This appears to be an elementary security-design mistake.  Security design isn’t easy!  A good security designer has to be able to think adversarially, to understand the threat model, to understand how the software could subvert the hardware.  In this case, the threat is:

  1. Hacker exploits a security vulnerability of the ImageCast voting machine or on the election-administration laptop computer that prepares ballot files.  For example, the ImageCast has several USB ports, and USB is notoriously insecure.
  2. Hacker uses this vulnerability to install additional software on the ImageCast, that fills in additional ovals on the op-scan ballot, after the voter has inserted it for scanning.  For extra credit, don’t perfectly fill in the ovals like a BMD normally would; instead, mimic the style that the voter has used with a pen.  For double-extra-credit, do this only when the scanner detects that the voter has used a similar color pen to the ink-jet cartridge in the BMD’s printer.  For triple-extra-credit, only fill in ovals in races where the voter hasn’t already marked a vote, this avoids overvotes that would draw attention to the paper ballot during an audit or recount.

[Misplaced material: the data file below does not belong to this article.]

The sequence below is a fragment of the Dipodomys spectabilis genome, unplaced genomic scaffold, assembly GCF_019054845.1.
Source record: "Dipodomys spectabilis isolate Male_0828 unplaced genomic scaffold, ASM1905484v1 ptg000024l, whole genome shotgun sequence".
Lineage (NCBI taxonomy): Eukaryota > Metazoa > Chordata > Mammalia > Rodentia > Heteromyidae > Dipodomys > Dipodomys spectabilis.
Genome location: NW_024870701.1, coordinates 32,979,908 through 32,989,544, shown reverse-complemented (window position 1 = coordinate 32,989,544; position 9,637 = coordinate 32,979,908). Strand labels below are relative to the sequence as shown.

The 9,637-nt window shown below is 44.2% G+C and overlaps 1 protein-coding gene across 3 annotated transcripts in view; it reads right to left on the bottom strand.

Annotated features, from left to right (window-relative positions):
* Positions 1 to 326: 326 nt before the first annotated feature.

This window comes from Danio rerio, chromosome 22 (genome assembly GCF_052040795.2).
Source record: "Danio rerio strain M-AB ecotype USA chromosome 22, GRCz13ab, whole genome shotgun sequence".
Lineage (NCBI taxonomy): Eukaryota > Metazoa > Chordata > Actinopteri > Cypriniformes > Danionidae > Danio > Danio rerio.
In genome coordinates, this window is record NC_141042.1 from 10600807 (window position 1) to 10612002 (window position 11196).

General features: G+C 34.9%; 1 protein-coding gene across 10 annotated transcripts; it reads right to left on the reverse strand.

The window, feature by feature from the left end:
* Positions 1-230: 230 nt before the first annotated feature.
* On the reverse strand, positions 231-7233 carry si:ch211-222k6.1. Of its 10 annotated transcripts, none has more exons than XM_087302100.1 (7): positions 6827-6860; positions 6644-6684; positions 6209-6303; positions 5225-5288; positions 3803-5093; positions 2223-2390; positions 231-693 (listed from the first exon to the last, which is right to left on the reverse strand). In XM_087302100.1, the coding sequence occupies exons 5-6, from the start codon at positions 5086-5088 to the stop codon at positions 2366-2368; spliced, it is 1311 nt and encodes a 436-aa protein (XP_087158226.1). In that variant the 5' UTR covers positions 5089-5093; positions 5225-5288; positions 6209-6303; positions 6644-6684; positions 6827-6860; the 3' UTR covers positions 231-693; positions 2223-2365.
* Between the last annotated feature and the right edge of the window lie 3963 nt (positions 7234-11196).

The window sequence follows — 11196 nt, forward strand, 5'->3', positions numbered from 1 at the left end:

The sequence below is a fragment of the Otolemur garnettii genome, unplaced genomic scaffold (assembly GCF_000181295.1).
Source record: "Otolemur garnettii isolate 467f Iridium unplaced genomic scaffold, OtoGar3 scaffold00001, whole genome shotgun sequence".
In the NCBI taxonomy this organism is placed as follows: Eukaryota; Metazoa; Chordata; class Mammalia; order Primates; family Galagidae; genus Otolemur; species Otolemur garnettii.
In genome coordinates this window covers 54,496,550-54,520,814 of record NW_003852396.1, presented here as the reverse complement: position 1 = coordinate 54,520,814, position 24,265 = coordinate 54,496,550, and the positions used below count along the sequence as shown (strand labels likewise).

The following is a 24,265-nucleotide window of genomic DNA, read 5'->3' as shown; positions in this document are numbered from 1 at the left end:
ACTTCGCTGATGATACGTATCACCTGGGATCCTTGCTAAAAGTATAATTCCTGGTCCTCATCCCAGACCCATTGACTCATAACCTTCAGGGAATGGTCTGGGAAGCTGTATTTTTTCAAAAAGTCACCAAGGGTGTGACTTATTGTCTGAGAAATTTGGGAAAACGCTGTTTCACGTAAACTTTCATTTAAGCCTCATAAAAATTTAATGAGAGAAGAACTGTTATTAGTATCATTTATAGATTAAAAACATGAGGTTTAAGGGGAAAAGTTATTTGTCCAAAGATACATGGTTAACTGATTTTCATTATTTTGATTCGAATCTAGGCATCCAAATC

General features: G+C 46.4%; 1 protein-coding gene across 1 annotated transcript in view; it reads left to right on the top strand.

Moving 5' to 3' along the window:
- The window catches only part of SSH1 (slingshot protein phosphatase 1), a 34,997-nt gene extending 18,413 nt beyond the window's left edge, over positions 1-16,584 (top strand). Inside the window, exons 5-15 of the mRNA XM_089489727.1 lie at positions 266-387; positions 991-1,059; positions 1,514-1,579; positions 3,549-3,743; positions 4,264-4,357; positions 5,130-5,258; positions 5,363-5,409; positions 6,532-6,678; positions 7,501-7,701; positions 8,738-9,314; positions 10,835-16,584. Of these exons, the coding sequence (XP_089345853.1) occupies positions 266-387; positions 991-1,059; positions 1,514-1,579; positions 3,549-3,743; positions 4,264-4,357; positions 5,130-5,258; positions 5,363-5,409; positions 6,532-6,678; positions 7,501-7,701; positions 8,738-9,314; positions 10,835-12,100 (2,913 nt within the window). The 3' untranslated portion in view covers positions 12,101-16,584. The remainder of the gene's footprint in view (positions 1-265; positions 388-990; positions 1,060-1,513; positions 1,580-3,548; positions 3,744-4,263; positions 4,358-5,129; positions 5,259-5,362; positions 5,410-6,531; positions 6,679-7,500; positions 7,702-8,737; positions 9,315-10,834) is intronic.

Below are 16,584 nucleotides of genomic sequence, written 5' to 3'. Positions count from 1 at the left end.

References:

ImageCast Evolution product brochure.

Another ImageCast Evolution product brochure

Video (click here, scroll down to ImageCast Evolution, click on the first blue square labeled “VIDEO”)

Dual Display Brochure

Dual Display Video (click here, scroll down to ImageCast Evolution, click on the second blue square labeled “VIDEO”).

Dave (Jing) Tian, Nolen Scaife, Deepak Kumar, Michael Bailey, Adam Bates, Kevin R. Butler. SoK: “Plug & Pray” Today – Understanding USB Insecurity in Versions 1 through C. 39th IEEE Symposium on Security and Privacy (Oakland ’18),  May 2018.

Kevin Skoglund, personal communication, June 2018: “In August 2017, ES&S sued Dominion alleging that the ImageCast Evolution infringed on their patents.  In several demos since then [in Harrisburg, PA and in Montgomery County, PA], Dominion has not featured the ICE even though it is still prominent on their website. Instead they have featured the ImageCast X which is not even listed on their website.  The lawsuit appears to have been settled on June 12.  Settlements are typically confidential so there will be no public documents on it.”

Comments

  1. Rich Garella says:

    It’s shocking that anyone would even consider such a design for a voting machine. Do people who design bank vaults put a screen door on the side?

    I guess this is what happens when design is driven by profit instead of purpose.

  2. Mike Marsh says:

    So, should we start patenting really bad voting machine designs to prevent manufacturers from implementing them?

  3. In Hawaii (and very many other Western states) vote-by-mail is becoming normed, and may soon be the only allowed method of voting. There seems to be near-total opacity around how vote-by-mail is actually conducted, and what systems are in place to conduct the tally. I have seen one newspaper article here where the county election official stated that software/optical reader was used to compare signatures on the ballot envelope with an application signature. That’s the most I’ve seen on it.